Trade and industry secretary Stephen Byers was this week frantically attempting to find a means of ending the impasse over the siting of the United Kingdom's new synchrotron source.
The Pounds 550 million project has been marred by a row over claims by unions at Daresbury Laboratory, a bidder for the project, that the Wellcome Trust and the Office of Science and Technology have undermined the Cheshire-based laboratory's bid in order to allow the instrument to be located at the rival bidder Rutherford Appleton Laboratory in Oxfordshire.
The trust, which is offering Pounds 110 million towards the project, says it prefers RAL because of the excellence of its research culture and says it may pull out of the project if the instrument goes to Daresbury.
Mr Byers has maintained that his choice is Daresbury. However, he told a group of northwest MPs last week that he was concerned about finding the necessary extra funds should Wellcome pull out.
One MP on the House of Commons science and technology select committee pointed out that only about Pounds 28 million of Wellcome's share needs to be found for the Pounds 175 million cost of building the facility at Daresbury. The trust is providing a further Pounds 52 million for running costs over 15 to 20 years while the remainder is earmarked for a research institute next to the facility.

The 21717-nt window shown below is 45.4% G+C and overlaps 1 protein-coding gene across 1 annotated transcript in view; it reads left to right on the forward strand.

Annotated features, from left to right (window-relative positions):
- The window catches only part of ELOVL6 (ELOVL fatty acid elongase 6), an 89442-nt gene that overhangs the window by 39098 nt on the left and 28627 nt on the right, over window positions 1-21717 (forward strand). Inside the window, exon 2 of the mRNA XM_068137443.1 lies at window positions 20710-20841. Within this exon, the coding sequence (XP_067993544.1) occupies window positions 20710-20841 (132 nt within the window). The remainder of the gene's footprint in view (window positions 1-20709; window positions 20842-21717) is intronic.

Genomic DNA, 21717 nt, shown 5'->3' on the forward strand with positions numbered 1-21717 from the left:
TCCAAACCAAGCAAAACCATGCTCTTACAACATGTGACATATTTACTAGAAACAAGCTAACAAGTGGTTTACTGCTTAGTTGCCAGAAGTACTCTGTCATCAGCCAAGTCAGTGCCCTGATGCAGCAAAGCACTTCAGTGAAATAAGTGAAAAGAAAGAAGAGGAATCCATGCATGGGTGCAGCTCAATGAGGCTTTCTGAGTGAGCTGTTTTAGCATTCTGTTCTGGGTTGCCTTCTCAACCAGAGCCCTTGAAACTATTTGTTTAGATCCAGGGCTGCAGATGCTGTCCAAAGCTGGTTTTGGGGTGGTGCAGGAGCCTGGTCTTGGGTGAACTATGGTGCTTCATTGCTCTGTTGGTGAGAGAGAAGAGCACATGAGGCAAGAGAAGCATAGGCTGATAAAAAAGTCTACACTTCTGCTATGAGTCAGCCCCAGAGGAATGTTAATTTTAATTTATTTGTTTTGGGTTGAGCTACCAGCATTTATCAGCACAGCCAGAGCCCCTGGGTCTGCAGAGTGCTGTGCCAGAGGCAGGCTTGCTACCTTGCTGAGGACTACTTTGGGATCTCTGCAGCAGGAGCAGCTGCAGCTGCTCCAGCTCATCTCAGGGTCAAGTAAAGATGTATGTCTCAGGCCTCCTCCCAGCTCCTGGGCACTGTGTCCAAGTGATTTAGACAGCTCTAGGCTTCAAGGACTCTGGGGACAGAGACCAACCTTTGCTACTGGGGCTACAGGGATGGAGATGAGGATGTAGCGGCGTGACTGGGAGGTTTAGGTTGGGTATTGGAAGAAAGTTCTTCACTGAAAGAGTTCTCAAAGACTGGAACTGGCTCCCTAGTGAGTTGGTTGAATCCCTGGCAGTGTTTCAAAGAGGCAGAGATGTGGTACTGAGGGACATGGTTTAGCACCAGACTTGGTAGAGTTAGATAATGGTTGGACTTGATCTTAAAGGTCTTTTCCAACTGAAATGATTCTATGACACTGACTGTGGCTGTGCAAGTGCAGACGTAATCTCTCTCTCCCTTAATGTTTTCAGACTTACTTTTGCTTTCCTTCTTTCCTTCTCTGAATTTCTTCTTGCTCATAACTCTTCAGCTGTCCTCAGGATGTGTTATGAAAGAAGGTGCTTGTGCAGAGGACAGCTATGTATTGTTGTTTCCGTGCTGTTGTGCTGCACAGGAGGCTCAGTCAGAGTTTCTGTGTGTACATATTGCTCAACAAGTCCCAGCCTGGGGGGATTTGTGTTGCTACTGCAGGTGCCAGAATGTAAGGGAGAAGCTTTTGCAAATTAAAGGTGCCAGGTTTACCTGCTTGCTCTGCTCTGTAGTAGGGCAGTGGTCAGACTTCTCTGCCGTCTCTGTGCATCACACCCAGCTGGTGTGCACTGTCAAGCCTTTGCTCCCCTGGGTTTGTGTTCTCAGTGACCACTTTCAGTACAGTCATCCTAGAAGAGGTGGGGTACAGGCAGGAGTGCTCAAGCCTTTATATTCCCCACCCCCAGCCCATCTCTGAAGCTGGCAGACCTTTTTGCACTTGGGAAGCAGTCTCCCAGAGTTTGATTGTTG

Union scientists say the spend profile during the early years of the project could be readjusted to avoid reliance on Wellcome money at the outset. A union spokesman said they would give the government time to either convince Wellcome to support their decision or to find alternative partnerships.
A further complication is the likelihood of the French government pulling out, after a row between the French research community and the government over the decision to abandon Soleil, France's own version of the UK machine.
A leader of the French team said: "When we began talks with the British we concentrated almost exclusively on a choice between RAL and somewhere in Cambridge as the location of the instrument. But we were told the final decision was the British government's alone. We are ready to look at any decision it makes and then develop our own position from that."
The Commons science and technology committee said in a letter to Mr Byers: "[We have] not been persuaded by arguments put forward in favour of either Daresbury or RAL that either location has significant advantages over the other in terms of the excellence of the science that could be performed or in terms of the health of the national science base as a whole."